Sustainable Transport 2010 conference

Speech by Norman Baker MP, Parliamentary Under-Secretary of State for Transport.

This was published under the 2010 to 2015 Conservative and Liberal Democrat coalition government

The Rt Hon Norman Baker

Introductory remarks

Good transport can do great things - it can change our lives and our country for the better. That’s why this coalition government is fully focused on building a modern transport system - one that connects our communities and supports our businesses, one that is safe and reliable, affordable and accessible. And, of course, we are determined that such a system will also play its part in contributing to the government’s climate change goals.

If our transport networks are to achieve all these ends then first, last and always, they have to be sustainable. But the nub of my argument is this - if we are to achieve genuine transport sustainability, then we have to think of it as three dimensional, something solid and real.

What are these dimensions? In essence, sustainability has three prongs: economic, social, and environmental. And it’s that ‘three part sustainability challenge’ I’d like to speak about today.

Economic sustainability

Let me first deal with the economic component of this challenge.

If anybody asked me to sum up the legacy bequeathed to the new coalition government, then I’d probably choose one word - ‘un-sustainable.’ We inherited unsustainable levels of borrowing and spending which, together, added up to unsustainable levels of debt.

Well you can’t build a sustainable future for transport on the quick-sands of debt - in truth, living beyond our means is not, and never could be, a recipe for a successful and properly resourced transport system in the UK. And that’s precisely why this government is taking urgent action to put the public finances back on track.

The latest milestone on our road to fiscal discipline will be the publication today of the spending review. And that review is much more than an announcement of departmental budgets - it is a programme for economic sustainability.

So - what does that mean for transport as we move forward?

Well, it means squeezing every ounce of value out of existing assets.

It means finding innovative ways of funding expenditure and attracting investment.

And it means making a rigorous cost-benefit case for each and every infrastructure project and proposal.

It also means moving away from the top-down command and control system that has characterised government in Britain since the 1940s and giving power back to individuals, families and communities - what we call ‘localism.’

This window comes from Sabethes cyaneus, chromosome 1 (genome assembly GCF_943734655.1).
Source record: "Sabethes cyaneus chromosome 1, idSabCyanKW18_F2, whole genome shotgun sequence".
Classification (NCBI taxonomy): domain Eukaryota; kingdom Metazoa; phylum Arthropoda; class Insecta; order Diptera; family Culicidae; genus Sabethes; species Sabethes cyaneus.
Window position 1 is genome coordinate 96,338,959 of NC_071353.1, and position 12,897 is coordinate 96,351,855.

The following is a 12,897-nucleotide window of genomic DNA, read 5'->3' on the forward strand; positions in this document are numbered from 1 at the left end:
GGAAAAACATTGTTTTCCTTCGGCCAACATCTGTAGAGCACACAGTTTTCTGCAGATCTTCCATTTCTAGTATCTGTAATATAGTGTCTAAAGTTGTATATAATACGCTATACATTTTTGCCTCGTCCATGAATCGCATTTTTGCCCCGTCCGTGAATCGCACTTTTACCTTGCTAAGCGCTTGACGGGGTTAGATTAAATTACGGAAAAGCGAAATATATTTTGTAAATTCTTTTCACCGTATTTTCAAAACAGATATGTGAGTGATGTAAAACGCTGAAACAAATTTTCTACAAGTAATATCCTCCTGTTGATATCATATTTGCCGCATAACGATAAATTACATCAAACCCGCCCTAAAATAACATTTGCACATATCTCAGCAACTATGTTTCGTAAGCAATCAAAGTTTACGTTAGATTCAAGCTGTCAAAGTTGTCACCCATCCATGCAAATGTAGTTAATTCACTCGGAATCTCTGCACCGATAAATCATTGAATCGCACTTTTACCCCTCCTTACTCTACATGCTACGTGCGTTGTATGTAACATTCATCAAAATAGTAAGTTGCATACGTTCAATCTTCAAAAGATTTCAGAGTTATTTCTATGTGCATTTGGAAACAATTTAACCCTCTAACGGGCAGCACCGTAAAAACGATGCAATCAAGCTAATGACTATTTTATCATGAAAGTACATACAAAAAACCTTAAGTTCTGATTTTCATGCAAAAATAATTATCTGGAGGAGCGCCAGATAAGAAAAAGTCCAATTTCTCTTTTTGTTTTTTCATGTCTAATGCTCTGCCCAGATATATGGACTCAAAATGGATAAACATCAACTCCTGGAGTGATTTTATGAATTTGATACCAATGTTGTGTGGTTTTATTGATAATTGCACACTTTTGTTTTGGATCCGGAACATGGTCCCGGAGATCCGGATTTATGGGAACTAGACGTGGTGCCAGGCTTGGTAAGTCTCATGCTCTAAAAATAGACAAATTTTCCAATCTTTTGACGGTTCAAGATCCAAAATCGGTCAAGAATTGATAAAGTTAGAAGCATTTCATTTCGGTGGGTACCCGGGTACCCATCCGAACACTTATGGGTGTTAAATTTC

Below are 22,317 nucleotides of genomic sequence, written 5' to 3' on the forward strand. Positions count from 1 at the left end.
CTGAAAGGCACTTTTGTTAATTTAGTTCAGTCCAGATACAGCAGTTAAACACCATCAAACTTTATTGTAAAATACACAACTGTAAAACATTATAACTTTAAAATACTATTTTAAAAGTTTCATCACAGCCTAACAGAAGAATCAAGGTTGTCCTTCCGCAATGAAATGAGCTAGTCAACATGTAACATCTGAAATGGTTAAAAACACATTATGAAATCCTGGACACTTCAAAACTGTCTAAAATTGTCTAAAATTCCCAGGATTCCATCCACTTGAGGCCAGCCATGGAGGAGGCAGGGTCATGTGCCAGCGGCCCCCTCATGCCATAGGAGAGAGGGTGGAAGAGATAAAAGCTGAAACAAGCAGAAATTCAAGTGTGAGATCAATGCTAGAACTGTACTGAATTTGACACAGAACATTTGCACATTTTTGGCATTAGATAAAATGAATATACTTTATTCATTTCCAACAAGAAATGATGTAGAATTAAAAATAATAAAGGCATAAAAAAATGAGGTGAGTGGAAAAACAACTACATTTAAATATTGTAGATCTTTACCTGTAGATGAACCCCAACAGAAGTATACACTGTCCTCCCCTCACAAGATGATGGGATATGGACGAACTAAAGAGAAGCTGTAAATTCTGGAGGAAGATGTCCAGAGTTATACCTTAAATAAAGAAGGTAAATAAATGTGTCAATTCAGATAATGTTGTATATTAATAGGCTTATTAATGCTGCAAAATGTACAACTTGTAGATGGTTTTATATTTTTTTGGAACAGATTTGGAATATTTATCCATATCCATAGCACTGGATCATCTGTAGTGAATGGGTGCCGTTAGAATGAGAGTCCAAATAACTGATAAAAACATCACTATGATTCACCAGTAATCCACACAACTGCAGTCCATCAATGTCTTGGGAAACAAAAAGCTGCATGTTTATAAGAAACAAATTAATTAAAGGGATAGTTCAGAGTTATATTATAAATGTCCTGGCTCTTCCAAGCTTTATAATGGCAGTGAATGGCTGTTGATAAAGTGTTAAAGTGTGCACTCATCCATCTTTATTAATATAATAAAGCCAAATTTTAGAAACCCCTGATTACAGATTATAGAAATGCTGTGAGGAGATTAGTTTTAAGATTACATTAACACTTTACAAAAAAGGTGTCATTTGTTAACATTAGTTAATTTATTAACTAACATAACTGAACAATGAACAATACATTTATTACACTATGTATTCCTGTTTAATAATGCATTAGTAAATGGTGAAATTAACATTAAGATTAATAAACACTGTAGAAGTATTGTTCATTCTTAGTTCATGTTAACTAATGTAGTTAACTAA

These are not just common sense responses to the inherited debt crisis - they are the hallmarks of a genuinely sustainable transport system.

Social sustainability

The second dimension of transport sustainability is social.

If access to transport is limited, if it’s too expensive or the level of services provided is poor, then barriers can arise that prevent the least-advantaged in our society from taking part in key social activities and accessing essential public services.

But, by ensuring the social sustainability of transport, you can break down these barriers. For example, when transport is socially sustainable:

  • you can take the kids to school, and pick them up again, without having to rely on a car
  • you can get yourself and your loved ones to the GP or the hospital
  • you can hold down a job - or even get to the interview that wins you that job in the first place
  • you can journey to, from and around a rural area just as easily as you can an urban conurbation
  • and regardless of your age, physical ability or social background, you can use a value for money public transport service that gets you to where you want to go, and brings you back again - quickly and seamlessly

To put that more succinctly - at its best, transport is a vital rung on the ladder of social inclusion.

Environmental sustainability

So far I’ve argued that, when it is economically and socially sustainable, then transport can generate wealth and spread prosperity, reinforce community cohesion and open up life-changing opportunities.

But I also recognise its impact on the environment we all share, especially in terms of CO2 emissions and also on air quality and quality of life - and, that means transport must also be environmentally sustainable. Indeed, for me, this is perhaps the most important and challenging dimension of the three parts of transport sustainability.

I make no bones about it - I regard a low carbon future as the only future for Britain. What I reject though is the argument put by some that modernising transport, generating growth and safeguarding the environment are incompatible. They are not. With the right policies and the proper balance these ambitions are mutually reinforcing, not mutually exclusive.

In my view, if we want to make real and lasting progress towards environmental sustainability then we need to recognise that a cleaner, greener future can never be built through coercion, or by government dictating which particular mode of transport people should use.

Our goal must be to persuade, encourage and incentivise. And, to do that, we should use all of the policy levers at our disposal to make low carbon travel a genuine, viable and attractive choice for businesses and ordinary citizens.

But there’s something else we have to do. And that’s tap into the potential of the greenest travel option of all - namely not travelling. From video conferencing to the innovative use of the internet I sense that we are on the verge of radical changes in how we organise our working day and our personal lives - changes that will mean less travelling and less pollution.